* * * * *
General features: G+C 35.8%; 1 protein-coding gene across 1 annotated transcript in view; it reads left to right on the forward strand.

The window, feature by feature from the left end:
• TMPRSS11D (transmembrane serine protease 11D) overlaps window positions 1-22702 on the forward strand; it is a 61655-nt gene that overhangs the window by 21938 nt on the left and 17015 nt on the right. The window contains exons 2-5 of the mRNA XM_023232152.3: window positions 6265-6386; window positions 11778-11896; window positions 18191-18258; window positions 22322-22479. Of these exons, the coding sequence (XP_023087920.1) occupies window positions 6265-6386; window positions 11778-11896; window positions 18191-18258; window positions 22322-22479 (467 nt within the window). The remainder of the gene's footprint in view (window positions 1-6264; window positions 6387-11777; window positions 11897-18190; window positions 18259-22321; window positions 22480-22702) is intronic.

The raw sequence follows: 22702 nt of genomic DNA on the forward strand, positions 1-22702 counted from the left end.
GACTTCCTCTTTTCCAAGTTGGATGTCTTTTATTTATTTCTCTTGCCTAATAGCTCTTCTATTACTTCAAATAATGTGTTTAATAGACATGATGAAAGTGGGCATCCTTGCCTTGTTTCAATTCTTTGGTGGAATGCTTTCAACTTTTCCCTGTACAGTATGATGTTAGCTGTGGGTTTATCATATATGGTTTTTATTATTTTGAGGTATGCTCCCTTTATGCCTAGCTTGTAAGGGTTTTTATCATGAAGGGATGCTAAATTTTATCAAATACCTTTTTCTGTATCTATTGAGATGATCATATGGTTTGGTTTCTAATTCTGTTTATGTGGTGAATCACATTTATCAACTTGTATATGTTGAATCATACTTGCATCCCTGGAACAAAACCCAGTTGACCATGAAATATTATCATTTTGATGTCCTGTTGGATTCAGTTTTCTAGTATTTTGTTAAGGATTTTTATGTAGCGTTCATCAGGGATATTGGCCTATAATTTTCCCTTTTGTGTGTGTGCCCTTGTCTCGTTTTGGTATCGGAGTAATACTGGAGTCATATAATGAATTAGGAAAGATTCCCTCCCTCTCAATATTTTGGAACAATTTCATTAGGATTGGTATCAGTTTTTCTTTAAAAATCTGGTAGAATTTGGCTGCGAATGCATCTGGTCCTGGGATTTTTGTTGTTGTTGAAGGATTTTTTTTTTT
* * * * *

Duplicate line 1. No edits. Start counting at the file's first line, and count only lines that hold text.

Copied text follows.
General features: G+C 35.8%; 1 protein-coding gene across 1 annotated transcript in view; it reads left to right on the forward strand.